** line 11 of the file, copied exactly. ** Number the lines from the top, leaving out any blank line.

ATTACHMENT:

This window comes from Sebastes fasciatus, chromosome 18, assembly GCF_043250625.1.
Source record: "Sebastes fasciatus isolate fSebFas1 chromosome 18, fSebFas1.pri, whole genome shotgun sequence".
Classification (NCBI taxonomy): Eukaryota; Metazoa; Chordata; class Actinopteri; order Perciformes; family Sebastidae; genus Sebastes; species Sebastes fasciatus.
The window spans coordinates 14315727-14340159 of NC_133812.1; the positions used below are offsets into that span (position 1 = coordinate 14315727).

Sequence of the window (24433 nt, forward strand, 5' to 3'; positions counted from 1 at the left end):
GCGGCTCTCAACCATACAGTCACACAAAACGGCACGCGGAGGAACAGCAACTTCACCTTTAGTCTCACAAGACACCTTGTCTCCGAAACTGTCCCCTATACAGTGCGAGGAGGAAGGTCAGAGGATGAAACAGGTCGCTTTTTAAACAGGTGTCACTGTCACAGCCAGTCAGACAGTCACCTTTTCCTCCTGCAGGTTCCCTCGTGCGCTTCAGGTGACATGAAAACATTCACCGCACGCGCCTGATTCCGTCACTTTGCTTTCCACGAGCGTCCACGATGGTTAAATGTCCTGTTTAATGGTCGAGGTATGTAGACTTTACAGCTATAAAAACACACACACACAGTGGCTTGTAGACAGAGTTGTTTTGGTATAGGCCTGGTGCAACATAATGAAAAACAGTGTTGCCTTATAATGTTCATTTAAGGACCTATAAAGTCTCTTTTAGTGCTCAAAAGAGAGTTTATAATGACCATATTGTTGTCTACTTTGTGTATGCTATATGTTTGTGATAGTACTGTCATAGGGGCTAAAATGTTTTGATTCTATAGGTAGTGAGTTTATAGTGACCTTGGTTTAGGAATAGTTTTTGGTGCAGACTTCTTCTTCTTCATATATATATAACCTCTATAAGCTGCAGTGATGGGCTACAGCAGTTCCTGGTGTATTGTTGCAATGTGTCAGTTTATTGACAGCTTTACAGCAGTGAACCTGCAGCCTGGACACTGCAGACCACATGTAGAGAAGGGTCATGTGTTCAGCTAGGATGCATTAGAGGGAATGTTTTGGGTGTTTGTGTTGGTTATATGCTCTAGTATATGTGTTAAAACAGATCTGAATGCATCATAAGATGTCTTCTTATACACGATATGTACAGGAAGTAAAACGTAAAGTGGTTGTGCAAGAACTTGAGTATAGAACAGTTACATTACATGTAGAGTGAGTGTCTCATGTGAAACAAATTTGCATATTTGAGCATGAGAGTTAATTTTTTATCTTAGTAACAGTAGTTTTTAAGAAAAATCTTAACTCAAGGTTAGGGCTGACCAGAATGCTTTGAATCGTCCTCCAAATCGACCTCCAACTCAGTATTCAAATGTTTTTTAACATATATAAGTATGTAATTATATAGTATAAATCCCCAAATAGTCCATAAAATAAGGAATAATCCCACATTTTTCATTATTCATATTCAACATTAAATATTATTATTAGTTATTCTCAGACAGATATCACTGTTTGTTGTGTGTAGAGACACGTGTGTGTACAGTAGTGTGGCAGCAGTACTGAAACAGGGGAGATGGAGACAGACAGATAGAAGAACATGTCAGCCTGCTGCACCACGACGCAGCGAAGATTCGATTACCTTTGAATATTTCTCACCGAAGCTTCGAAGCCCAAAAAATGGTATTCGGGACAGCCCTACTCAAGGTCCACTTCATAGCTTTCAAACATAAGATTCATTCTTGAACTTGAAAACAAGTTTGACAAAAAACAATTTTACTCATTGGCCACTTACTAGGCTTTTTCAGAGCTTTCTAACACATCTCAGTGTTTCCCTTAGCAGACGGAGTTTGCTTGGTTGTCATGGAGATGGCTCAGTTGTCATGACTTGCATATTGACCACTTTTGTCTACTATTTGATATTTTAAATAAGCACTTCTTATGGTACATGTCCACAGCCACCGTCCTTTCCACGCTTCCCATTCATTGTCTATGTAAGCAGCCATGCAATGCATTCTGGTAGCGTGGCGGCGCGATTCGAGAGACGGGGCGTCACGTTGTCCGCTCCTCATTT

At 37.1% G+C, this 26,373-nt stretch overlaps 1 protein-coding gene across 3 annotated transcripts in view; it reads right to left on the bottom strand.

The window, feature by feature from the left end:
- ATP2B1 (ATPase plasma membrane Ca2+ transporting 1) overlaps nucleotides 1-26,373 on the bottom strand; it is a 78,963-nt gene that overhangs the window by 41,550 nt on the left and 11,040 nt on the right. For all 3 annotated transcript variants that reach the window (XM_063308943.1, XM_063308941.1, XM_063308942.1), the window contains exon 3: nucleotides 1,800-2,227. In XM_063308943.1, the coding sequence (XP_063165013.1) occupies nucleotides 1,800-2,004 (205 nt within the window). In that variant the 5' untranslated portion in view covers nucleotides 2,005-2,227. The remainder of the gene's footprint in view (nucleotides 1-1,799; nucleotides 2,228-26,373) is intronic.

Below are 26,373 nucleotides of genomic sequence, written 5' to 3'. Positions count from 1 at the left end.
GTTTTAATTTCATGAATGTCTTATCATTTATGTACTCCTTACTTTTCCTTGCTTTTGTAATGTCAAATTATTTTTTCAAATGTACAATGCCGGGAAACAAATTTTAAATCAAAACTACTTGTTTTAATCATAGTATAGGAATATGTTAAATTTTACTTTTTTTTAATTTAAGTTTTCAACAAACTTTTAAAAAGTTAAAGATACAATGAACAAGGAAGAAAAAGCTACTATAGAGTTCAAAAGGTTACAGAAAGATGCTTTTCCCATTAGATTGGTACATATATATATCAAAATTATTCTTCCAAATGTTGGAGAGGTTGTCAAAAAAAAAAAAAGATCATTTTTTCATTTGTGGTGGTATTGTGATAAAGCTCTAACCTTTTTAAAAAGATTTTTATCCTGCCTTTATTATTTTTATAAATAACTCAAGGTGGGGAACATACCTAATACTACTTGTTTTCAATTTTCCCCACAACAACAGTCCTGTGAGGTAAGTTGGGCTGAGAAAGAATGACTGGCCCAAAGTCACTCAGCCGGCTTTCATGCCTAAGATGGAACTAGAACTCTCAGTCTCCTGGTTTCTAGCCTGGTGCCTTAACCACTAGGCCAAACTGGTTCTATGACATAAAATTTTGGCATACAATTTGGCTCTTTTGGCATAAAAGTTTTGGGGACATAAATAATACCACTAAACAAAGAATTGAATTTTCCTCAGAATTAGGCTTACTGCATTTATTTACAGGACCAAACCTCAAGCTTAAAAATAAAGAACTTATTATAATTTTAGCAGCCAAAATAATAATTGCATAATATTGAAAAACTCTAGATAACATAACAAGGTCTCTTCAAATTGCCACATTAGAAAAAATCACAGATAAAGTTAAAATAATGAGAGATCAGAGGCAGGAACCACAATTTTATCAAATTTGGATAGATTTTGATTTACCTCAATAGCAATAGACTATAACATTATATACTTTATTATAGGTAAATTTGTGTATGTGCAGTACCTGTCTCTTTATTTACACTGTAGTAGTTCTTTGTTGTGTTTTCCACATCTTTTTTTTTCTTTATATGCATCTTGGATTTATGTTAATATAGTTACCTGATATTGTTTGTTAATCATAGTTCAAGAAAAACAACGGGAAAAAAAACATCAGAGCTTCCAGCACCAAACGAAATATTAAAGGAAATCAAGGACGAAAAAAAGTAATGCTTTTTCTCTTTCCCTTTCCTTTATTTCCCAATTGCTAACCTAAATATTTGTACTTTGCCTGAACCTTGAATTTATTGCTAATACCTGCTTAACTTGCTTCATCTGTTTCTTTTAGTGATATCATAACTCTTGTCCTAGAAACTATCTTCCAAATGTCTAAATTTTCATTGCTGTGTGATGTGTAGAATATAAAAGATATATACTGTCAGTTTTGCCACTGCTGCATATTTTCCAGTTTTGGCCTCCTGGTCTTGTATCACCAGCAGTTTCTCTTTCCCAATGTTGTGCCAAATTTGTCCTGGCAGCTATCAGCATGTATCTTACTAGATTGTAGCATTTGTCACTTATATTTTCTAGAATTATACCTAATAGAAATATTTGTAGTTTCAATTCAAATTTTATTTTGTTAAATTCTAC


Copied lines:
GTTTTAATTTCATGAATGTCTTATCATTTATGTACTCCTTACTTTTCCTTGCTTTTGTAATGTCAAATTATTTTTTCAAATGTACAATGCCGGGAAACAAATTTTAAATCAAAACTACTTGTTTTAATCATAGTATAGGAATATGTTAAATTTTACTTTTTTTTAATTTAAGTTTTCAACAAACTTTTAAAAAGTTAAAGATACAATGAACAAGGAAGAAAAAGCTACTATAGAGTTCAAAAGGTTACAGAAAGATGCTTTTCCCATTAGATTGGTACATATATATATCAAAATTATTCTTCCAAATGTTGGAGAGGTTGTCAAAAAAAAAAAAAGATCATTTTTTCATTTGTGGTGGTATTGTGATAAAGCTCTAACCTTTTTAAAAAGATTTTTATCCTGCCTTTATTATTTTTATAAATAACTCAAGGTGGGGAACATACCTAATACTACTTGTTTTCAATTTTCCCCACAACAACAGTCCTGTGAGGTAAGTTGGGCTGAGAAAGAATGACTGGCCCAAAGTCACTCAGCCGGCTTTCATGCCTAAGATGGAACTAGAACTCTCAGTCTCCTGGTTTCTAGCCTGGTGCCTTAACCACTAGGCCAAACTGGTTCTATGACATAAAATTTTGGCATACAATTTGGCTCTTTTGGCATAAAAGTTTTGGGGACATAAATAATACCACTAAACAAAGAATTGAATTTTCCTCAGAATTAGGCTTACTGCATTTATTTACAGGACCAAACCTCAAGCTTAAAAATAAAGAACTTATTATAATTTTAGCAGCCAAAATAATAATTGCATAATATTGAAAAACTCTAGATAACATAACAAGGTCTCTTCAAATTGCCACATTAGAAAAAATCACAGATAAAGTTAAAATAATGAGAGATCAGAGGCAGGAACCACAATTTTATCAAATTTGGATAGATTTTGATTTACCTCAATAGCAATAGACTATAACATTATATACTTTATTATAGGTAAATTTGTGTATGTGCAGTACCTGTCTCTTTATTTACACTGTAGTAGTTCTTTGTTGTGTTTTCCACATCTTTTTTTTTCTTTATATGCATCTTGGATTTATGTTAATATAGTTACCTGATATTGTTTGTTAATCATAGTTCAAGAAAAACAACGGGAAAAAAAACATCAGAGCTTCCAGCACCAAACGAAATATTAAAGGAAATCAAGGACGAAAAAAAGTAATGCTTTTTCTCTTTCCCTTTCCTTTATTTCCCAATTGCTAACCTAAATATTTGTACTTTGCCTGAACCTTGAATTTATTGCTAATACCTGCTTAACTTGCTTCATCTGTTTCTTTTAGTGATATCATAACTCTTGTCCTAGAAACTATCTTCCAAATGTCTAAATTTTCATTGCTGTGTGATGTGTAGAATATAAAAGATATATACTGTCAGTTTTGCCACTGCTGCATATTTTCCAGTTTTGGCCTCCTGGTCTTGTATCACCAGCAGTTTCTCTTTCCCAATGTTGTGCCAAATTTGTCCTGGCAGCTATCAGCATGTATCTTACTAGATTGTAGCATTTGTCACTTATATTTTCTAGAATTATACCTAATAGAAATATTTGTAGTTTCAATTCAAATTTTATTTTGTTAAATTCTAC